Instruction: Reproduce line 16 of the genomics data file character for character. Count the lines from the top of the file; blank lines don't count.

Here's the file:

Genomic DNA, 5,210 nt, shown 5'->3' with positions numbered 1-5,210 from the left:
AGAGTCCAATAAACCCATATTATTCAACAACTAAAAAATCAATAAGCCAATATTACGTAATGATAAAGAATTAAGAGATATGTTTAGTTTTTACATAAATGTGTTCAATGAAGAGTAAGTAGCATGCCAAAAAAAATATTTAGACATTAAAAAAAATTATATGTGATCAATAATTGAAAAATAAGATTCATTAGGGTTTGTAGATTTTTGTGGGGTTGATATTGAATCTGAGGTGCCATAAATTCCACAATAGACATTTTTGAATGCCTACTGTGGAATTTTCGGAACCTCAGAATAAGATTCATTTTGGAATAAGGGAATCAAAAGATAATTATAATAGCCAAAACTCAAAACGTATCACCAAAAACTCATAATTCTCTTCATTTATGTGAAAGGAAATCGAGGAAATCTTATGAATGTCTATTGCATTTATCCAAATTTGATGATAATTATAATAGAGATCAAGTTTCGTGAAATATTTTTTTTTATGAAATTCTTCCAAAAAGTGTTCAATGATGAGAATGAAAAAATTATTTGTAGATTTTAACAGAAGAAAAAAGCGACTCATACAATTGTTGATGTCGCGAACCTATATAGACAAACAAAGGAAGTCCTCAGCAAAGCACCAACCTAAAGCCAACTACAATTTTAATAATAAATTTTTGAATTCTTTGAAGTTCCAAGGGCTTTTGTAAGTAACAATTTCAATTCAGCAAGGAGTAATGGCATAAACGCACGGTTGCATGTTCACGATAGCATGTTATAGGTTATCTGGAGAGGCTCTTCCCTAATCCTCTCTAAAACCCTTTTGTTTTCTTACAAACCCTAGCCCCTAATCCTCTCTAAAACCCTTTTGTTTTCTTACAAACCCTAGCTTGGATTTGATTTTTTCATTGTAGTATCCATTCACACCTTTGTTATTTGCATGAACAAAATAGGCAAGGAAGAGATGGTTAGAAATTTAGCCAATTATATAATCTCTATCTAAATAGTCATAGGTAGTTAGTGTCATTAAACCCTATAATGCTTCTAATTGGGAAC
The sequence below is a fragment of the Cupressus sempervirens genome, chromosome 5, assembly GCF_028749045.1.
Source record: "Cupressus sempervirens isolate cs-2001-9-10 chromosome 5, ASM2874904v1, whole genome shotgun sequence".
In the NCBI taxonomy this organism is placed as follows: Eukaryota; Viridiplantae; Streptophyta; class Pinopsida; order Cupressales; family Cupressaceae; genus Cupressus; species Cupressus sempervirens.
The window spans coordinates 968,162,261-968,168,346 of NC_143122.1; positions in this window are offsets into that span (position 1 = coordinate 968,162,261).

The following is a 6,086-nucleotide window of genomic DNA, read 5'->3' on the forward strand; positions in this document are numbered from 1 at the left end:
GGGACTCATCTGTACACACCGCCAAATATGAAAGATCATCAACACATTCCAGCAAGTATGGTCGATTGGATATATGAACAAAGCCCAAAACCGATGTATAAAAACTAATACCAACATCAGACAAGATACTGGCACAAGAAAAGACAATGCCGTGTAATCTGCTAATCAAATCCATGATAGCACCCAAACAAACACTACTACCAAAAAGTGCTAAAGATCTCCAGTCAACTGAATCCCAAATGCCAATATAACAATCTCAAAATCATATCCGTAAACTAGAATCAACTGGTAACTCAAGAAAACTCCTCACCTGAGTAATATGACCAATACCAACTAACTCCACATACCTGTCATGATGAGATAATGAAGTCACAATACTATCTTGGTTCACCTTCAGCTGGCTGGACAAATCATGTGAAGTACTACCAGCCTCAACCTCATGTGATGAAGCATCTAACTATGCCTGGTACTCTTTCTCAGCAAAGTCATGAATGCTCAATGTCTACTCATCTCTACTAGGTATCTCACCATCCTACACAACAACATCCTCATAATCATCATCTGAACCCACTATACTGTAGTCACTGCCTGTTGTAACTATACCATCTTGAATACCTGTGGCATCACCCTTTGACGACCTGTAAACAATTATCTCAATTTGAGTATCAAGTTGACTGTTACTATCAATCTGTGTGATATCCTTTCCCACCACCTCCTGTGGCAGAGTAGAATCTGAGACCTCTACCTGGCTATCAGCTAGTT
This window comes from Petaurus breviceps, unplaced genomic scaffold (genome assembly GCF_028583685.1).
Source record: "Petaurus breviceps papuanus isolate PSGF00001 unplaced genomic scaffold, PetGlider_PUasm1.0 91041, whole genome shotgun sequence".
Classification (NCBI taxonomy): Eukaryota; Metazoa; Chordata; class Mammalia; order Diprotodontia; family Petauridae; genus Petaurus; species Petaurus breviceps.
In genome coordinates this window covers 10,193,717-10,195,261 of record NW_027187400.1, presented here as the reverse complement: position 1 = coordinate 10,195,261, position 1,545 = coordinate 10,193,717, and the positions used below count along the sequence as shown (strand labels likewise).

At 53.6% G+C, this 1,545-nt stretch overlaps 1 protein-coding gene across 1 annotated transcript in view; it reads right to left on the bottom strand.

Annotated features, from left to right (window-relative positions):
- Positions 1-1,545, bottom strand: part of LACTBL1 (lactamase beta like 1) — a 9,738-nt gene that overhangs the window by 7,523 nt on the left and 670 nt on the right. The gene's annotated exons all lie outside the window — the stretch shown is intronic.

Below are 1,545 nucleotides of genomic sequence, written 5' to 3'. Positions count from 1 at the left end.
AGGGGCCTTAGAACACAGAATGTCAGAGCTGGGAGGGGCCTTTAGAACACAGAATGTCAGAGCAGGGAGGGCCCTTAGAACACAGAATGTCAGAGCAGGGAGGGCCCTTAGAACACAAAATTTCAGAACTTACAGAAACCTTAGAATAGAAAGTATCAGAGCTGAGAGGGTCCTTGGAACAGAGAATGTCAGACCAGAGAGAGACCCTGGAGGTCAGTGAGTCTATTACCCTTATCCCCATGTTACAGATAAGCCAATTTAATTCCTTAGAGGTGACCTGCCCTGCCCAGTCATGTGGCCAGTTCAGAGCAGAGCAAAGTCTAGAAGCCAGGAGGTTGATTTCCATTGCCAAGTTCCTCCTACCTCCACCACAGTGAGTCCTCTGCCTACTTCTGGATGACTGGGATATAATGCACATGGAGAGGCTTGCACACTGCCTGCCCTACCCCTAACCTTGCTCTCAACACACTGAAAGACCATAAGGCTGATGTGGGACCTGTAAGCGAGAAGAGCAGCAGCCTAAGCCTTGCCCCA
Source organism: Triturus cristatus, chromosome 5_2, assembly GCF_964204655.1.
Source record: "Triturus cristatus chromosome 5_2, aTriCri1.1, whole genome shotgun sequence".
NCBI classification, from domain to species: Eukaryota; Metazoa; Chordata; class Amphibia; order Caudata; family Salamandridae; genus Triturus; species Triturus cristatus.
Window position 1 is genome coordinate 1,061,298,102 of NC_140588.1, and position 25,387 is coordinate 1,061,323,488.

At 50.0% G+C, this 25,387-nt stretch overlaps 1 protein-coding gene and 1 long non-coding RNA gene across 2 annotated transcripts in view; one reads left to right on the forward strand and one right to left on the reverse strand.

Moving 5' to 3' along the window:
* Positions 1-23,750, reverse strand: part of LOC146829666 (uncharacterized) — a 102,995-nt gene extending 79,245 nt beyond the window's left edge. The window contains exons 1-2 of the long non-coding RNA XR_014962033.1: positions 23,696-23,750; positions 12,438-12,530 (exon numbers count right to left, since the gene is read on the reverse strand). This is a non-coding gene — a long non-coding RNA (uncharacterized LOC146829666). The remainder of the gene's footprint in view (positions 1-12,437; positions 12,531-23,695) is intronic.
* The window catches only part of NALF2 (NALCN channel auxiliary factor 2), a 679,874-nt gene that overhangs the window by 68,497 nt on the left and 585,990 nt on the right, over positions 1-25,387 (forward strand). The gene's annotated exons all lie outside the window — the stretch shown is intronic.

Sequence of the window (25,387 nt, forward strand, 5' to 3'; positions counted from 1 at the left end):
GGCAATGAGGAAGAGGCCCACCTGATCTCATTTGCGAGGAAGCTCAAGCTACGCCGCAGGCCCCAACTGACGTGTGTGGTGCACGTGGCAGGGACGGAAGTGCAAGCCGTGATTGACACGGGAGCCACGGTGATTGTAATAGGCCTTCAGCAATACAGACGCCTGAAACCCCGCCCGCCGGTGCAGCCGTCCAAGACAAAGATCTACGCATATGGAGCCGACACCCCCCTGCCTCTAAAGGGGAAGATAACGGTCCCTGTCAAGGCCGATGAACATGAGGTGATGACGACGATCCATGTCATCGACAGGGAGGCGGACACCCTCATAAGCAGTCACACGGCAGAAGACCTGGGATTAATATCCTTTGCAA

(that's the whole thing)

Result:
Below are 1,545 nucleotides of genomic sequence, written 5' to 3'. Positions count from 1 at the left end.